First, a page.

Thursday, November 13, 2014

Has Marcos made his mark?

On the eve of his final Cup race weekend beginning, I figured it was a fine time for me to give my thoughts on Marcos Ambrose’s NASCAR career.
The raw numbers say the following:
  •  22 starts in the Truck series, with one pole position and four top tens.
  • 77 starts in Nationwide, four poles, 18 top tens and five wins (all on road courses).
  • 226 starts in Cup, three poles, 46 top tens and two wins at the Glen.
But I honestly think you have to look beyond the stats here. Unlike other drivers who made the jump, Ambrose was more than willing to start at the bottom of the ladder and work his way up. That won him a few fans as pretty much everything he went on to achieve was down to his talent rather than a silver spoon. I believe he gained even more fans after the 2007 Montreal Busch series race where he was taken out towards the end of it having been the guy to beat all day. I reckon very few of us would have shrugged our shoulders and said ‘that’s racing’, let alone smiling, when the microphone got shoved under our face afterwards.
However, that is what Marcos did his entire career over here. In every interview, you knew he would say how happy he was to be racing in NASCAR at some point, something I liked to hear as I take that as meaning they’re having fun.

So what will I most remember about Marcos Ambrose in NASCAR?

Well, I could go with the obvious meeting at Sonoma on race morning, or his first win…but I think I’ll go with something a little less obvious; the Truck series race in Kansas back in 2006.
Ambrose started fourth that day, his best qualifying of the season to that point I believe…he didn’t stay there for long. Sweeping around the front row off the start, the Aussie showed for the first time that maybe he might get the hang of this ‘turning left only’ deal. It was such a surprise that the commentators didn’t realise it was Marcos until he’d crossed the line to lead the lap. In the end he finished up third, something I doubt many would have thought possible in his first season.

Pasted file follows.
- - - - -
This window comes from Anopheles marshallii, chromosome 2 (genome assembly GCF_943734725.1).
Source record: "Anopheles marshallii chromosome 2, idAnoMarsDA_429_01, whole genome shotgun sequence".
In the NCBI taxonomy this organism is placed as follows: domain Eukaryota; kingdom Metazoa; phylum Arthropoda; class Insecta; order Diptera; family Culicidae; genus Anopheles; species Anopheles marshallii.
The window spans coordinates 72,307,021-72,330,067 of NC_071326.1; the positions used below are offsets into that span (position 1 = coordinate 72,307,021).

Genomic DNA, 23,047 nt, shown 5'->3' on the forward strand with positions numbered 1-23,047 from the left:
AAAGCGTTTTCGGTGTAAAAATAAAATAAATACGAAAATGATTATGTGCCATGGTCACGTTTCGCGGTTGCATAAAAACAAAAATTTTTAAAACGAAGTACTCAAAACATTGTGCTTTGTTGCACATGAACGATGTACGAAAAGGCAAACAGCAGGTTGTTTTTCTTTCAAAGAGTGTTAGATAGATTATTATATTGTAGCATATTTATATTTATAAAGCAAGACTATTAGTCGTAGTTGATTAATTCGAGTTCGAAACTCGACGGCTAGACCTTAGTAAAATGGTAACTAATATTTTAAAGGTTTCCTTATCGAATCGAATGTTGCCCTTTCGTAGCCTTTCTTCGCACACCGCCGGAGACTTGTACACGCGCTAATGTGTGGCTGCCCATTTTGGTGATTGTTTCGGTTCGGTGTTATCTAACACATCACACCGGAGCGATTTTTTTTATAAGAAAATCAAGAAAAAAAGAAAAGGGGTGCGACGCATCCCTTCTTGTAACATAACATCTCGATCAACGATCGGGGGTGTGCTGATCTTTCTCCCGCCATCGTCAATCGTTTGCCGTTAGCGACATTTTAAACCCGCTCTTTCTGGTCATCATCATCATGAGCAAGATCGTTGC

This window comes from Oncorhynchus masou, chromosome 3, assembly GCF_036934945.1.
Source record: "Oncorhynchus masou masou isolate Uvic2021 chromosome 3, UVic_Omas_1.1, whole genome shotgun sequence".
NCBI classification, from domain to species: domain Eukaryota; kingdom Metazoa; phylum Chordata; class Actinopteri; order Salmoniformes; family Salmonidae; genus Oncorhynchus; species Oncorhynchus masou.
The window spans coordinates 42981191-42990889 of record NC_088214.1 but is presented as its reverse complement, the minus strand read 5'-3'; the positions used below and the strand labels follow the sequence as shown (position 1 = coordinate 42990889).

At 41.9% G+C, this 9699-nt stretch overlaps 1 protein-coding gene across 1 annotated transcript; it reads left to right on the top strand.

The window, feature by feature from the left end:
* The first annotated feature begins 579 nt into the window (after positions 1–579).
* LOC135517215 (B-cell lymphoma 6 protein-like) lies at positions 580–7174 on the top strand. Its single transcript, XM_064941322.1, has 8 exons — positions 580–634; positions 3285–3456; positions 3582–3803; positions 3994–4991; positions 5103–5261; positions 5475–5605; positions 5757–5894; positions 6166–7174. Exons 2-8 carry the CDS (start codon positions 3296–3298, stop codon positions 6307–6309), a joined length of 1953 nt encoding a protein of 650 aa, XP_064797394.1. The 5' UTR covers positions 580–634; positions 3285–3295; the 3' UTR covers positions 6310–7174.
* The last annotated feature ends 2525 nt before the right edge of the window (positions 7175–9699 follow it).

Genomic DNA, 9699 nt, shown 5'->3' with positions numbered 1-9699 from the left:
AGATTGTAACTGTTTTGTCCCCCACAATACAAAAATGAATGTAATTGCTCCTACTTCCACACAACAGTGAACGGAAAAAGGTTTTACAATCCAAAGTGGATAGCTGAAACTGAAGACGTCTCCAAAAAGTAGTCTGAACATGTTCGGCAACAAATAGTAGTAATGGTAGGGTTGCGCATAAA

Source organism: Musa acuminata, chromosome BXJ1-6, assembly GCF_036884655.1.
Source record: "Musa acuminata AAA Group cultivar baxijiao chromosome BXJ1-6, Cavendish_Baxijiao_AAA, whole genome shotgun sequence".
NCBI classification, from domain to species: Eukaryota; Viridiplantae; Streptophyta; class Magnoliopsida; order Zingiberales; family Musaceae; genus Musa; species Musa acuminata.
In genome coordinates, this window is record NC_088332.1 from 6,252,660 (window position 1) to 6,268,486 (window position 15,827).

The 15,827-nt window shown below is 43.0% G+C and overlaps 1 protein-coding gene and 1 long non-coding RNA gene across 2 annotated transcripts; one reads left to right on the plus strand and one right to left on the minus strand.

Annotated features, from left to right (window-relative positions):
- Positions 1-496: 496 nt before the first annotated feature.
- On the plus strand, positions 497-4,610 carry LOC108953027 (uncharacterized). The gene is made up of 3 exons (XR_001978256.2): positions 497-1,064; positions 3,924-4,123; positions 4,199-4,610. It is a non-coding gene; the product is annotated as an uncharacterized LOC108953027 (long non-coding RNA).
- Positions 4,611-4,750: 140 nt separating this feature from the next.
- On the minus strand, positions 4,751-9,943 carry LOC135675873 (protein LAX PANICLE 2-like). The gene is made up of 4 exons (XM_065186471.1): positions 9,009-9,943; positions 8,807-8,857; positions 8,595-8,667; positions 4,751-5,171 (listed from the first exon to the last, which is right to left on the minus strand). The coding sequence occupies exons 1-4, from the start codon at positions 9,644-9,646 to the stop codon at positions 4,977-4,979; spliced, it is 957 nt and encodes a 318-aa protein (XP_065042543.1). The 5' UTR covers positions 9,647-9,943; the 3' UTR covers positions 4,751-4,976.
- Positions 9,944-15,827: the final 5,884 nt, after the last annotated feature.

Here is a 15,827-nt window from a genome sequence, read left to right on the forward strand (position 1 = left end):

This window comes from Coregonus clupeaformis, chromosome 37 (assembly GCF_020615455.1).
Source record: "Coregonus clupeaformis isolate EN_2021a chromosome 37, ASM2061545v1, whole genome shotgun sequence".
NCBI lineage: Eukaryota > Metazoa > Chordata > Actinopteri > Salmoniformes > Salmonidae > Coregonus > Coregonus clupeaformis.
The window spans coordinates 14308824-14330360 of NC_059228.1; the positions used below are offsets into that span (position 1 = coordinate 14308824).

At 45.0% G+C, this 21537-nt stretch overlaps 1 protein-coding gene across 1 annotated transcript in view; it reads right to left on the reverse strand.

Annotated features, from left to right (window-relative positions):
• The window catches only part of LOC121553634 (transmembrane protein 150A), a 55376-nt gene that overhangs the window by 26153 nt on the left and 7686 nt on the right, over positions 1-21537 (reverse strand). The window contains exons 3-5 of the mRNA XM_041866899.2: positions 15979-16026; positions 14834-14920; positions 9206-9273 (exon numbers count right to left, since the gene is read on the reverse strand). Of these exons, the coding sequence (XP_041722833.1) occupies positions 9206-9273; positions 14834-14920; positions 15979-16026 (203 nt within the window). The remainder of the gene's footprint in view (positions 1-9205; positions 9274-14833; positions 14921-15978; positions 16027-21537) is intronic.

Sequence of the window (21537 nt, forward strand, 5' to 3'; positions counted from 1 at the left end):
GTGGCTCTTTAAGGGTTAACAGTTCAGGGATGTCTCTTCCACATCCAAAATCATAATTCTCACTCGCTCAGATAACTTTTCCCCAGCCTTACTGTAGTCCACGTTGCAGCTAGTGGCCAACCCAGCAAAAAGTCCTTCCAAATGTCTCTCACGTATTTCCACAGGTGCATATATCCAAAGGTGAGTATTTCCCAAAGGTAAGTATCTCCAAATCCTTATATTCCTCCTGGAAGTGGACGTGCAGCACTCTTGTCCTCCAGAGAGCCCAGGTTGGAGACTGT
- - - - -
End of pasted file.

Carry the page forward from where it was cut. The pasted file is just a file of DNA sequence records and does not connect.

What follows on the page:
Other memorable racing moments for me include;
  • His first Cup start at Watkins Glen in 2008. Coming from the back when qualifying was rained out, Ambrose dragged the Wood Bros #21 to finish third.
  • His first night Bristol race in 2009 where he finished third, behind Kyle Busch (who became the first, and so far only, driver to win all three races in a weekend).
  • Finally getting that long overdue win at Montreal in 2011…having been the recipient of a bonehead move by Jacques Villeneuve at turn 2 halfway through the race.
  • And lastly, the battle with Brad Keselowski and Kyle Busch to see who would come out on top at Watkins Glen in 2012. 
If there is one thing that might be labelled as his legacy, it would be his prowess on the road courses. His career coincided with those races producing some of the best racing of the season. Now that could be down to the rules package, but it doesn’t matter; you knew that when those tracks rolled around, Marcos Ambrose was one guy you would have to contend with if you wanted to head home with the trophy.

Doing what he did best; giving it all on the road courses.

Darrell Waltrip believes Ambrose to be one of the best road course drivers he’s ever seen…now I’m sure people around the world will roll their eyes at that, but given the rarity of that type of racing in NASCAR, I can get where he’s coming from. So if raising the bar on the road courses while wearing his customary grin is all he’ll be remembered for, I’m ok with that.

Good luck back in the V8 Supercars, Marcos…hopefully the partnership with Roger Penske and DJR works out just fine.

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